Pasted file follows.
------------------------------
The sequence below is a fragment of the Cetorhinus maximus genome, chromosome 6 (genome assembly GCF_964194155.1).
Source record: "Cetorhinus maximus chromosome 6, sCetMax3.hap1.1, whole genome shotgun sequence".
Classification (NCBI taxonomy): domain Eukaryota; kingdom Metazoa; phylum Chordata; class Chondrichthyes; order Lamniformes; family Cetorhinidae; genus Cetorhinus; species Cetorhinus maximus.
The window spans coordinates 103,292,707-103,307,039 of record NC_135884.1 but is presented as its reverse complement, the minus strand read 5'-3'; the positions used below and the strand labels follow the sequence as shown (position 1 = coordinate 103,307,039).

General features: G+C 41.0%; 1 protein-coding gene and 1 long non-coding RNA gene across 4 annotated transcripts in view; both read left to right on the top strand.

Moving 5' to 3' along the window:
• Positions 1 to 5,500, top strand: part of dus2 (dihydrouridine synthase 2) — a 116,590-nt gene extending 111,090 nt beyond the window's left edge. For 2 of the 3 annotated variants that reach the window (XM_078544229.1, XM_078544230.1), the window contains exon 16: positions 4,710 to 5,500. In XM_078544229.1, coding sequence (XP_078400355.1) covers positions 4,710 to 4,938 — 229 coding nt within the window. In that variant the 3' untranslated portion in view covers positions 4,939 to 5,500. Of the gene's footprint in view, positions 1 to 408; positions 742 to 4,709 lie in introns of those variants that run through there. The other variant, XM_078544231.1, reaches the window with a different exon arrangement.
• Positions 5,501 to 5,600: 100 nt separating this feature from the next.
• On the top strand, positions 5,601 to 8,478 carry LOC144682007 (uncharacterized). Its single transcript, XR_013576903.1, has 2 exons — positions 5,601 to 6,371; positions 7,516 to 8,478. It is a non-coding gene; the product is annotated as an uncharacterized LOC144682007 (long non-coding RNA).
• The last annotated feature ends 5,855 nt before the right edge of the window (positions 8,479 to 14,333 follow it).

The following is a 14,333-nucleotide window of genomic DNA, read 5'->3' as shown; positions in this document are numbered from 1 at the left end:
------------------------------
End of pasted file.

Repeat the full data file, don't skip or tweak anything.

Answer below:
The sequence below is a fragment of the Cetorhinus maximus genome, chromosome 6 (genome assembly GCF_964194155.1).
Source record: "Cetorhinus maximus chromosome 6, sCetMax3.hap1.1, whole genome shotgun sequence".
Classification (NCBI taxonomy): domain Eukaryota; kingdom Metazoa; phylum Chordata; class Chondrichthyes; order Lamniformes; family Cetorhinidae; genus Cetorhinus; species Cetorhinus maximus.
The window spans coordinates 103,292,707-103,307,039 of record NC_135884.1 but is presented as its reverse complement, the minus strand read 5'-3'; the positions used below and the strand labels follow the sequence as shown (position 1 = coordinate 103,307,039).

General features: G+C 41.0%; 1 protein-coding gene and 1 long non-coding RNA gene across 4 annotated transcripts in view; both read left to right on the top strand.

Moving 5' to 3' along the window:
• Positions 1 to 5,500, top strand: part of dus2 (dihydrouridine synthase 2) — a 116,590-nt gene extending 111,090 nt beyond the window's left edge. For 2 of the 3 annotated variants that reach the window (XM_078544229.1, XM_078544230.1), the window contains exon 16: positions 4,710 to 5,500. In XM_078544229.1, coding sequence (XP_078400355.1) covers positions 4,710 to 4,938 — 229 coding nt within the window. In that variant the 3' untranslated portion in view covers positions 4,939 to 5,500. Of the gene's footprint in view, positions 1 to 408; positions 742 to 4,709 lie in introns of those variants that run through there. The other variant, XM_078544231.1, reaches the window with a different exon arrangement.
• Positions 5,501 to 5,600: 100 nt separating this feature from the next.
• On the top strand, positions 5,601 to 8,478 carry LOC144682007 (uncharacterized). Its single transcript, XR_013576903.1, has 2 exons — positions 5,601 to 6,371; positions 7,516 to 8,478. It is a non-coding gene; the product is annotated as an uncharacterized LOC144682007 (long non-coding RNA).
• The last annotated feature ends 5,855 nt before the right edge of the window (positions 8,479 to 14,333 follow it).

The following is a 14,333-nucleotide window of genomic DNA, read 5'->3' as shown; positions in this document are numbered from 1 at the left end: